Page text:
Eleanor Bergstein’s

DIRTY DANCING

THE CLASSIC STORY ON STAGE

 

Directed by Federico Bellone


Bristol Hippodrome

2 - 6 July 2019

Reviewed by Richard Jones

 

Dirty Dancing on stage opened at the Aldwych Theatre in London in October 2006 enjoying a five year run before embarking on a two year national tour. This show includes over forty musical numbers and, as it takes place in the summer of 1963, these are mostly songs of the era. This brings a nostalgic feel to the story just before the advent of the Beatles and their music which changed the music scene for ever.


Whilst the show is set in 1963 it has to have the energy and optimism that was  engendered by a group of youngsters that at that time felt, in a post Second World War period, the future was theirs for the taking.

 

To engage today’s audiences nearing the end of the second decade of the new century, production values have to reflect both the nostalgia of the time and capture the interest of audiences filling theatres today.  Judging by the number of mobile devices being discreetly viewed by adjacent audience members this production fell a little short of achieving that.

 

Not the fault of the on-stage performers who tried their best to bring this romantic tale to life although the whoops and excited cheers emanating from some members of the audience at the sight of Johnny Castle played by Michael O’Reilly’s bare chest, bare bottom or when he made love to Katie Eccles’ as ‘Baby” Houseman indicated that the cult status of this show still prevails.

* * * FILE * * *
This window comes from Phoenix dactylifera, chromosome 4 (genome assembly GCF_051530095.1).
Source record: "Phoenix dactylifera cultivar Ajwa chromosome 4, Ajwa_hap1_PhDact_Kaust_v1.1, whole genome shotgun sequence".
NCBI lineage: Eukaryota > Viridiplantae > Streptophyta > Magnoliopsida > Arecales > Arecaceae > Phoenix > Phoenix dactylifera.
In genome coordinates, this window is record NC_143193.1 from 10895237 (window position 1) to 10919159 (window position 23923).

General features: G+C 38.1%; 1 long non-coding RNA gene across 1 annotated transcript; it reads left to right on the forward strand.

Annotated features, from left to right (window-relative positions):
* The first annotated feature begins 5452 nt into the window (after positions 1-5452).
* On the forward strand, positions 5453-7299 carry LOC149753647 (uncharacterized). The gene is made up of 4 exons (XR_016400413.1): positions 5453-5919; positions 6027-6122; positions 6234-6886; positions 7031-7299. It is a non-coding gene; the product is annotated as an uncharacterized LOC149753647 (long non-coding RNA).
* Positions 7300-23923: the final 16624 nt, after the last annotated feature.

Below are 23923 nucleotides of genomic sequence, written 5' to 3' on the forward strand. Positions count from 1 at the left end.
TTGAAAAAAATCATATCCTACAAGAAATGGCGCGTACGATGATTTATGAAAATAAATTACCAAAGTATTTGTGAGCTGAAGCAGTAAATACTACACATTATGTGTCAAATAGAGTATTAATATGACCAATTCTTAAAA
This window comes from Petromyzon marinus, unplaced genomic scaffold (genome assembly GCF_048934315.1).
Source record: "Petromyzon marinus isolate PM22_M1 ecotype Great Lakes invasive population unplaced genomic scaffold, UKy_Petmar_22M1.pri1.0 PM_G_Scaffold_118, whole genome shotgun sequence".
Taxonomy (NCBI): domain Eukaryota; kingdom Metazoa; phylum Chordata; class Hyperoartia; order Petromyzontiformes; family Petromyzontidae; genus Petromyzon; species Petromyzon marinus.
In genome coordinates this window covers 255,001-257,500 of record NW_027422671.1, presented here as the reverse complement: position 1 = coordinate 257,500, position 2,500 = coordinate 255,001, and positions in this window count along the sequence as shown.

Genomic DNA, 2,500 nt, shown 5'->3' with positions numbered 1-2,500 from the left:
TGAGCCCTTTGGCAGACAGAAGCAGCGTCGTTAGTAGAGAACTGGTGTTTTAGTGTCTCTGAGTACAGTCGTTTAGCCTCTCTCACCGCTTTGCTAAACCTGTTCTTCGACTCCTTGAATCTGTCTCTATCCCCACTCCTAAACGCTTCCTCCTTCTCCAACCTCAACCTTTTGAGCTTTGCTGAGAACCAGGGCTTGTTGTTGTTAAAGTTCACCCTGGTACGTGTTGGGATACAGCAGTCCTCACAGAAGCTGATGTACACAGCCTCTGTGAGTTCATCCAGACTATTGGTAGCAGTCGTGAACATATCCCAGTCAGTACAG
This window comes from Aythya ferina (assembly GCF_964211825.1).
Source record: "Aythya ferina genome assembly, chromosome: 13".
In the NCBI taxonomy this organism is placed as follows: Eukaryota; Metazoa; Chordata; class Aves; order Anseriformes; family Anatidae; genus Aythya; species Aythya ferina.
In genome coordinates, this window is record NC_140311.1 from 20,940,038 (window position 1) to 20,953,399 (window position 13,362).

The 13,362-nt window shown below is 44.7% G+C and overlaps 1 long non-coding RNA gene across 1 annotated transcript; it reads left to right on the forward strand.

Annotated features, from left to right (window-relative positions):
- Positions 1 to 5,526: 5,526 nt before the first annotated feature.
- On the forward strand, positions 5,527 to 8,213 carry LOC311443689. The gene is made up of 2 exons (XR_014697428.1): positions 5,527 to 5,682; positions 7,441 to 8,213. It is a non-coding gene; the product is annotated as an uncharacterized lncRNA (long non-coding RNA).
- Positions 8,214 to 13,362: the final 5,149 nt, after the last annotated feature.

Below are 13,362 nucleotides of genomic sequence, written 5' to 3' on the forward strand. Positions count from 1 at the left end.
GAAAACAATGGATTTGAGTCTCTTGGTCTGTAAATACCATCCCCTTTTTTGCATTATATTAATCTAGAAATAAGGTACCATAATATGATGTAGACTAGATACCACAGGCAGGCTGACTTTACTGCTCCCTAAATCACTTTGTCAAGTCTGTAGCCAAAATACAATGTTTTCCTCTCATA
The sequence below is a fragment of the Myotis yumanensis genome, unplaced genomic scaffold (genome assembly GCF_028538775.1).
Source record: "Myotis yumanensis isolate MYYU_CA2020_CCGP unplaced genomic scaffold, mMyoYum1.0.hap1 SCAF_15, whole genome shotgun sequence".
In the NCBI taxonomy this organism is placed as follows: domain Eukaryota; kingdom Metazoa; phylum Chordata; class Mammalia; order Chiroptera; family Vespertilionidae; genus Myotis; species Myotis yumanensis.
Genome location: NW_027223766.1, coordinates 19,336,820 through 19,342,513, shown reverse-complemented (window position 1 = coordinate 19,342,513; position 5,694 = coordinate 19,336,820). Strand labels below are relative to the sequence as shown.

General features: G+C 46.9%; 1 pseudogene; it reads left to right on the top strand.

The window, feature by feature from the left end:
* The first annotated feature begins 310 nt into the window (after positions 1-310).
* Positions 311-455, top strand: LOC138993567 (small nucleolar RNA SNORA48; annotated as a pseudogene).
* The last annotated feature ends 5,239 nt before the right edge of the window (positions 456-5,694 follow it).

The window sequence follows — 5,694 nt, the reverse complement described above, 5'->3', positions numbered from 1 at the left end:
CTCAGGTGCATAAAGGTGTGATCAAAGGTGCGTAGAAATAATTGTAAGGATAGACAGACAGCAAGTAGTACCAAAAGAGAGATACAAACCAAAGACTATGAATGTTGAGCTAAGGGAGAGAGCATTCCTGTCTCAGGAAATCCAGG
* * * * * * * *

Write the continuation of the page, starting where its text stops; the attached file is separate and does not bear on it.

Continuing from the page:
Katie Eccles standing in for Kira Malou as 17 year old ‘Baby’, younger of the Houseman daughters, who with Mum and Dad are on vacation at the Catskills upmarket holiday resort, awkwardly and shyly takes her first steps into late adolescence by attempting to dance attracting the attention of heartthrob Johnny Castle. This relationship is crucial to the story as with practice Baby improves her dancing skills with the help of Johnny.

 

The production even reproduces the lake scene from the film with the help of a video screen, again a cult part of the show, when to fall from the overheard lift is less painful when landing in the water.


Good support from the very flexible bodied Simone Covele as Penny Johnson, Johnny’s show dance partner, who falls pregnant leading Baby to try and step in for her. Baby’s sister played by Lizzie Ottley as a wannabe performer is suitably cringeworthy. 

 

Kellerman’s band provided the on-stage dance music, additional sound tracks being added from original sources.


Roberto Comotti’s original set design involving a central set piece of the resort building which could be rotated with the reverse forming the inside ballroom together with additional trucks creating staff quarters and inside the Houseman’s chalet were slickly changed by on-stage performers although at times this proved a little fussy.

 

In summary a show that has given a great many people a great deal of pleasure both in the original film with Jennifer Grey and Patrick Swayze and through its reincarnation as a stage musical. Of course a classic ending with Jonny Castle’s utterance of “Nobody puts Baby in a corner” followed by a rousing dance routine between the two culminating in “the lift” and a company chorus of “The Time of My Life” the standing ovation was always going to be guaranteed!

BRISTOL HIPPODROME
St Augustine's Parade 
Bristol 
BS1 4UZ
 
BOX OFFICE: 0844 871 3012
www.atgtickets.com/bristol